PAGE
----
A Tornillo, Texas tent city will release the 2,500 children being detained there to the care of sponsors or family members by January 15.
According to The New York Times, BCFS, the non-profit that operates the tent city, will not renew its government contract, which expires on December 31. The shelter opened in June, and many of the children have been there since that time.
Representative Beto O’Rourke, who visited the detention center alongside dozens of protestors on December 23, said the taxpayer-funded tent city has cost $144 million, and the price of detaining a single child in the tents, located in the desert outside El Paso, is $400 a day. According to The Guardian, overcrowding is also an issue, as the facility was only intended to house about 300.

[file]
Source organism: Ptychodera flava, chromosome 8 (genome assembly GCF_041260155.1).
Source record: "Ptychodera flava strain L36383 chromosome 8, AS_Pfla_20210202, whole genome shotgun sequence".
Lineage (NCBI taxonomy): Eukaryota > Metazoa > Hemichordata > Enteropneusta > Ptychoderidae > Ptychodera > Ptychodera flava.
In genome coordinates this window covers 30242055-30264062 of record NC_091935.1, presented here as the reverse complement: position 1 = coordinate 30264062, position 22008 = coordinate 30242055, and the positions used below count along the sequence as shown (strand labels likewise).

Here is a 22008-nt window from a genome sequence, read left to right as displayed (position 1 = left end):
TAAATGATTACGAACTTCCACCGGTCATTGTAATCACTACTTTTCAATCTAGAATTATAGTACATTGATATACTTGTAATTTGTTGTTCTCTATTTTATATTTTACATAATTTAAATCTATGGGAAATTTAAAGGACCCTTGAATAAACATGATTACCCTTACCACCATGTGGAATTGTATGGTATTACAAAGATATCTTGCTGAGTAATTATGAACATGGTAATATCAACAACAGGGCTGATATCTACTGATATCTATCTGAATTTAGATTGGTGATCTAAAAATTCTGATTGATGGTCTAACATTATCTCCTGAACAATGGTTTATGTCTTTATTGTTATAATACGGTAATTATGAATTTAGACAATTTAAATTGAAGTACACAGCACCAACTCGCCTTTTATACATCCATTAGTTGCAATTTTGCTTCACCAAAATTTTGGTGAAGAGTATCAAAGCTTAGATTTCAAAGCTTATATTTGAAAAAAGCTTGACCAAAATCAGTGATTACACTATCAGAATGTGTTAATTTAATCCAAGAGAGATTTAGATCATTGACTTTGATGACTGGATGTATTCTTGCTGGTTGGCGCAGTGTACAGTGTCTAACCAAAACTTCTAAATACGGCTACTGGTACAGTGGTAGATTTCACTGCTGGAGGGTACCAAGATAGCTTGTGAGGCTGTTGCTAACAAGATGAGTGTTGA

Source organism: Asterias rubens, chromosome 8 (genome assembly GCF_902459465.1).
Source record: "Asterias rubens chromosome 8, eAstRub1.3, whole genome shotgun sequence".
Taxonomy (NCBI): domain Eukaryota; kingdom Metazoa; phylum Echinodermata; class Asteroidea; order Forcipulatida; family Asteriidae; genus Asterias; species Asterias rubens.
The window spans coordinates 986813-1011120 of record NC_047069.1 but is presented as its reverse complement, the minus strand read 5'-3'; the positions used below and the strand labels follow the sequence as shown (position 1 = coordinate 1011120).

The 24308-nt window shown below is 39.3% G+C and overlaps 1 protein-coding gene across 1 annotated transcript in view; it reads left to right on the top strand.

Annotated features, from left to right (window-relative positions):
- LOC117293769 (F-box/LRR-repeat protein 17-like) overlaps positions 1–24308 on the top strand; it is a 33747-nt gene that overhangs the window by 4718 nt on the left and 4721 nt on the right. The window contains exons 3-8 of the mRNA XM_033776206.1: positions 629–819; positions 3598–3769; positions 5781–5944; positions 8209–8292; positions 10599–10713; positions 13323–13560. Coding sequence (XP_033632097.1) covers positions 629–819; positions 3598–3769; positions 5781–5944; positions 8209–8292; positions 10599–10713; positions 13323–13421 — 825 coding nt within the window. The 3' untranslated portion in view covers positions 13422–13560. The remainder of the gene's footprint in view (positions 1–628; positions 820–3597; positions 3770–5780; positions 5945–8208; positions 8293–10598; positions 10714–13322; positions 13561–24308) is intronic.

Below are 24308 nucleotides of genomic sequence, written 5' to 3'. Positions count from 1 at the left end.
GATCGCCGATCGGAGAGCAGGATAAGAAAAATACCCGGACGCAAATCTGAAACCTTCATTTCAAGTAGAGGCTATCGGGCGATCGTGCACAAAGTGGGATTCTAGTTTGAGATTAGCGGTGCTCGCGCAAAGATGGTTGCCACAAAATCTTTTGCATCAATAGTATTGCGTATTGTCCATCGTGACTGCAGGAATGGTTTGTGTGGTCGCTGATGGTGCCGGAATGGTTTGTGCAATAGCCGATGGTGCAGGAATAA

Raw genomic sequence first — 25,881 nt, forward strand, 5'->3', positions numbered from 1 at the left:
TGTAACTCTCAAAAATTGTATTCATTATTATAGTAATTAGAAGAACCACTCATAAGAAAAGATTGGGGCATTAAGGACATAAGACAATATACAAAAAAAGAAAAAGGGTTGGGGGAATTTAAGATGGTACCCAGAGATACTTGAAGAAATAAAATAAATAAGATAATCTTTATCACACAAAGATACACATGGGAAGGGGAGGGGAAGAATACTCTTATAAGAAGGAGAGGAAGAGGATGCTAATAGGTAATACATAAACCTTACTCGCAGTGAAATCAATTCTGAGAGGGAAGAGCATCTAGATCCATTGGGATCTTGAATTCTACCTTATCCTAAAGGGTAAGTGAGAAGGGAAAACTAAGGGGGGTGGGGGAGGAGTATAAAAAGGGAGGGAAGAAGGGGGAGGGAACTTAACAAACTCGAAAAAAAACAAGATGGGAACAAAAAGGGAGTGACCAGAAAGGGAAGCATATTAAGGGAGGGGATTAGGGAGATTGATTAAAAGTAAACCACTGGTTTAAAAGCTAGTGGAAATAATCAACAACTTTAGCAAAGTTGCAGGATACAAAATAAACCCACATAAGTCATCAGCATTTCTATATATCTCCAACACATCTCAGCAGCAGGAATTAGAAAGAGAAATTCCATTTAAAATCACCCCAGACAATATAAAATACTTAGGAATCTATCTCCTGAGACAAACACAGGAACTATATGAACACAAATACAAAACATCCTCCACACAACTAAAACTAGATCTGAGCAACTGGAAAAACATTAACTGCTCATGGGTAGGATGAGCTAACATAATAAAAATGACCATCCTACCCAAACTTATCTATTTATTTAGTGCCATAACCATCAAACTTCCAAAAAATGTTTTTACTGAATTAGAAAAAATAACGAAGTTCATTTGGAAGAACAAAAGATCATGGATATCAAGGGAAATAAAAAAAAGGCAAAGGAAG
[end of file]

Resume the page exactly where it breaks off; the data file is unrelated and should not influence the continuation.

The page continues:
The Times notes that, “The impending closure of Tornillo follows a recent policy reversal by the Trump administration that is designed to speed up the release of about 15,000 minors who have been parked for months in some 100 shelters across the country.”
In hastening the release of the children housed at Tornillo and other detention facilities, The Department of Health and Human Services has eased screening requirements for the households where children will live. Only the child’s sponsor will be fingerprinted now, as opposed to every member of the household. And while adults sponsoring minors will still be subject to criminal and background checks, others in the home will not be required to undergo the same vetting process.
On December 23, demonstrators gathered to sing Christmas carols outside the barbed wire for children who will be spending the holiday inside the tent city, since limited space on holiday flights has made it impossible for them to join their families or sponsors before the new year.